Saturday, April 24, 2010

The Glass Demon - launch event.

My second book, "The Glass Demon", is being published in the UK in May - but I'm having a launch party in Belgium, as I've lived here since 2008. I thought I would never enjoy living anywhere as much as Bad Münstereifel, but I've become very fond of my new home and I'm looking forward to celebrating here.
I'm planning to hold an evening of reading, talking (not just me - I like to listen to readers too!), book signing and hopefully toasting the launch of my new book. The event is being held at Treasure Trove Books in Tervuren, near Brussels - which has the distinction of being an English language children's bookshop in Flanders! - on Saturday 5th June, from 17.00 to 19.00. Entrance free (naturally) and all welcome.

Carnegie shortlist 2010

I'm absolutely thrilled to say that "The Vanishing of Katharina Linden" is on the shortlist for the 2010 CILIP Carnegie medal!
Here's a list of all the shortlisted books:
CHAINS by Laurie Halse Anderson
NATION by Terry Pratchett
FEVER CRUMB by Philip Reeve
REVOLVER by Marcus Sedgwick
It's a super-strong list and I'm really pleased that my book is on it. I wish I could say that I and my family had rushed out last night for a champagne celebration, but we had already arranged to take a horde of kids to the local pool in Overijse and then to McDonald's!!! So I'll be saving the champagne for the launch of my second book next month - of which more later.

Friday, April 16, 2010

Bad Münstereifel

It seems like the right occasion to start blogging on my new website (big thanks to for doing a brilliant job on that!); I've just got back from a four day trip to Bad Münstereifel. BM is the town where "The Vanishing of Katharina Linden" is set; it's a real place, and we lived there for seven years before moving to our current home in Belgium.
When we moved to Germany in 2001 my husband was anxious that I would be bored in BM. "You can walk from one end of it to the other in two minutes," he said. I suppose that's true - at a brisk walk you could get from the Orchheimer Tor (gate) at the south end of the town to the Werther Tor at the north end. But I was never bored there for an instant. I fell in love with the town as soon as I saw it. It's the sort of place I thought no longer existed outside old b&w films. There are cobbled streets and half timbered houses enclosed by mediaeval walls, a castle, and some amazing old churches. There are still quite a few small businesses, there's a strong sense of community, there's even a friendly policeman who knows everyone by name. It's also a place with a fascinating history and simply bursting with local legends (I didn't make the ones in "The Vanishing..." up). I could have stayed there for another seven years without getting bored!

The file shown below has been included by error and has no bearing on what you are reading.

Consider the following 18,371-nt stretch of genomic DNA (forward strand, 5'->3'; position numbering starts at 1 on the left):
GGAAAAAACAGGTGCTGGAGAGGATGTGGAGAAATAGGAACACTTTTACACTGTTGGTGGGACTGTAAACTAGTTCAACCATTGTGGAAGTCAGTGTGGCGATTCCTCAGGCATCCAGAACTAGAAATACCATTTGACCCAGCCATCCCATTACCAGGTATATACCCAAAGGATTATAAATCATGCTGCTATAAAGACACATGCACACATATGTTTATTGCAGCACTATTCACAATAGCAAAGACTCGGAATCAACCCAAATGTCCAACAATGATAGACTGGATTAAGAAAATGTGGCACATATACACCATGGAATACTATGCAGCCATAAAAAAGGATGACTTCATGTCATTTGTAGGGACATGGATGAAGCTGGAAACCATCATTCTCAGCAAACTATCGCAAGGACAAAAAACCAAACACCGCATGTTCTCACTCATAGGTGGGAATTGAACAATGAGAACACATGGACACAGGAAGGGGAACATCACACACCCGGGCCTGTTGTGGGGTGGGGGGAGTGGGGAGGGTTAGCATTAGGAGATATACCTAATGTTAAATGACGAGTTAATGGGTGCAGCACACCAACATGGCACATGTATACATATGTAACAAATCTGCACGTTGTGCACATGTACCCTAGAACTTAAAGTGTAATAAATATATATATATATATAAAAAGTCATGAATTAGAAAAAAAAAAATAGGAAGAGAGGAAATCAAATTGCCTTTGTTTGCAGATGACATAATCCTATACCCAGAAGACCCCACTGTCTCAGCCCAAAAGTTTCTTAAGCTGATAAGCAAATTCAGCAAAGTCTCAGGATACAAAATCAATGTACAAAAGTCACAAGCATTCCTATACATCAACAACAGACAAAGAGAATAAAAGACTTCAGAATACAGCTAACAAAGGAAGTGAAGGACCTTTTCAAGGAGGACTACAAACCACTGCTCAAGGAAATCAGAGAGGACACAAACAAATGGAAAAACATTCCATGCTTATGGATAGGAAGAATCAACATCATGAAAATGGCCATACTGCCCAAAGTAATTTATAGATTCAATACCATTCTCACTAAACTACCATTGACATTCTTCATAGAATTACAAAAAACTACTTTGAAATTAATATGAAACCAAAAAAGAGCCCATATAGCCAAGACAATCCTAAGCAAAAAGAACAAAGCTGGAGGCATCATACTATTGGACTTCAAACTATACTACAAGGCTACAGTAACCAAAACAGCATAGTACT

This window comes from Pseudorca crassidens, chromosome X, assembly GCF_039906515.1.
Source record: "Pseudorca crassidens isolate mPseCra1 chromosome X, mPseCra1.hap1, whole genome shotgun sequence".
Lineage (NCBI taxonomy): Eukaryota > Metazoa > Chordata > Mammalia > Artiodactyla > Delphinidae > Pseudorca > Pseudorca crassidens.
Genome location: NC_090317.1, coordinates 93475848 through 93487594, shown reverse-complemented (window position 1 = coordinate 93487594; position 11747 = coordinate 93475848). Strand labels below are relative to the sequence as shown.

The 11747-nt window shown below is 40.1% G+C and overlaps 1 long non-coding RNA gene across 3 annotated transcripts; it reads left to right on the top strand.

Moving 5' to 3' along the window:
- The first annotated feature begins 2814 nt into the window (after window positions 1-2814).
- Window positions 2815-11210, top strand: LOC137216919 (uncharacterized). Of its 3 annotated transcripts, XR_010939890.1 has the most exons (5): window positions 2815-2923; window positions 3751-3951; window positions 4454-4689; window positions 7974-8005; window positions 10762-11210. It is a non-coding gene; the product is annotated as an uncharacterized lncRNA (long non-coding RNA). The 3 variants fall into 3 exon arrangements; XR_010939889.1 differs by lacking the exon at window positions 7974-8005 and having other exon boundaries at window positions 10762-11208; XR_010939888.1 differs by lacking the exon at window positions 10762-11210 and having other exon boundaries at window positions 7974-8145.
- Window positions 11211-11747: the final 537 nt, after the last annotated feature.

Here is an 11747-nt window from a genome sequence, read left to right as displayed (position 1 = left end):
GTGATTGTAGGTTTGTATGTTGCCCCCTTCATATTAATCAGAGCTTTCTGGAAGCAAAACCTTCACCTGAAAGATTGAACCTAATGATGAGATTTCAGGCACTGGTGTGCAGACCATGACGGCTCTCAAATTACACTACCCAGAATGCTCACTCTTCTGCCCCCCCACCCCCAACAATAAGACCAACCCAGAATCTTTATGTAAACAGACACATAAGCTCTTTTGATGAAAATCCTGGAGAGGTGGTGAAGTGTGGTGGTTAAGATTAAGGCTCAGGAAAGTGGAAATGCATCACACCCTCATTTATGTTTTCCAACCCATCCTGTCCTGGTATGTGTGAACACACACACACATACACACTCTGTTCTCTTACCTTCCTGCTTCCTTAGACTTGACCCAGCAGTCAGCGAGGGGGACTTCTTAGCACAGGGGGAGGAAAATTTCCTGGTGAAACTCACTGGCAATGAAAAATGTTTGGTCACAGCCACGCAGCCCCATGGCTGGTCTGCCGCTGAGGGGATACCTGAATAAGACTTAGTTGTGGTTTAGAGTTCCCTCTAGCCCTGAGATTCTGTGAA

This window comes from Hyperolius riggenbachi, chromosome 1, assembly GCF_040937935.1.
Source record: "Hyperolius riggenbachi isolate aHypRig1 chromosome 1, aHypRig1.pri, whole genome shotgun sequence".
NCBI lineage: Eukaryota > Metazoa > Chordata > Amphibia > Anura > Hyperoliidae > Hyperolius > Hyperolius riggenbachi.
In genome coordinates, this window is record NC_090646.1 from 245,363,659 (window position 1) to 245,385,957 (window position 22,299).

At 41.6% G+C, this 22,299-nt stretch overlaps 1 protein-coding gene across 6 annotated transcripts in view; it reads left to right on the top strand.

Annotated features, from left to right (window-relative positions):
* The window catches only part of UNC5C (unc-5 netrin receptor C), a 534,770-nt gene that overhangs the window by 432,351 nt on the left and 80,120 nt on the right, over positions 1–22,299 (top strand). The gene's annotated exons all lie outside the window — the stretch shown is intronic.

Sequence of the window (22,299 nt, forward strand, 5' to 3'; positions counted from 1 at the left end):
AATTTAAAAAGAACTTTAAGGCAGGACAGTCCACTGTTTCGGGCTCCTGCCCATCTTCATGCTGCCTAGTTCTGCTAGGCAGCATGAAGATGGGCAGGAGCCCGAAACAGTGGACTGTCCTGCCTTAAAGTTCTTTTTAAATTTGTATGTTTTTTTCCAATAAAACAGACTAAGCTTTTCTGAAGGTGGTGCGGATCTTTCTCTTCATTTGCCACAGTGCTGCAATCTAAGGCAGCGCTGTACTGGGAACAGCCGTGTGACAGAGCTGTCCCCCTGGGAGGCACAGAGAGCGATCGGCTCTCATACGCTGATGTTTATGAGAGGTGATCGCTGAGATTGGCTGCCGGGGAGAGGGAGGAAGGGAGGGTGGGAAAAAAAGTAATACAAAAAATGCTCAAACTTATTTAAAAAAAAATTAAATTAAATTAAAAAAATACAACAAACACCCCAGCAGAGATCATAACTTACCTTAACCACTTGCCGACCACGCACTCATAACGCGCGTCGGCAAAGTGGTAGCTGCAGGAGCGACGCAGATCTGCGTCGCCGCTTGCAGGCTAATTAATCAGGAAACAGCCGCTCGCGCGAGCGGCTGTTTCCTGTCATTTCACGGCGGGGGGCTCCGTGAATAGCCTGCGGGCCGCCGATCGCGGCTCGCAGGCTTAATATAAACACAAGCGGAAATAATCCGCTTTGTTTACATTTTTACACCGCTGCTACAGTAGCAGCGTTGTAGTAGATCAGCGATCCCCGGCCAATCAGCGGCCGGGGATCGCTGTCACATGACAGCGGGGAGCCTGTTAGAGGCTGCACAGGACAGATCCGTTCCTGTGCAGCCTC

It's always a bittersweet experience visiting the town. On the one hand it's wonderful to catch up with friends, smell the sweet clean air and relish the silence (we live under the flight path in Brussels). But it's always hard to leave.
A few things have happened since our last visit in 2009. A new bookshop called "Leserei" has opened on the Marktstrasse. The Jesuit church next to the St. Michel Gymnasium has been closed because of fire damage (it didn't burn down but everything is smoke blackened after a fire in the corner where the votive candles are). Also, the old castle on the Quecken hill is now firmly on the tourist trail. When I first visited the castle (which must have been around 2004) the ruins were so thoroughly concealed in the undergrowth that it took me about half an hour to find them at all. The turret by which Stefan sits during his midnight visit to the castle in the book was completely open and accessible (not that you would want to fall into it, as you'd never get out by yourself and it's lonely up there in the woods...). During our time in BM (ie after 1999 when the book is set) a kind of cage was fitted over the turret to prevent people falling into it - a big safety improvement but not a very aesthetic addition. This time I was somewhat horrified to discover that a path up to the turret had been cleared and a large and imposing sign reading "castle 50m" had been put up! Well, I suppose it's an improvement in terms of making the town's history accessible to all, but the thrill of discovery has kind of gone...
One thing hadn't changed, anyway. Herr Nipp of the Erft Cafe still makes the best cherry streusel I have ever tasted!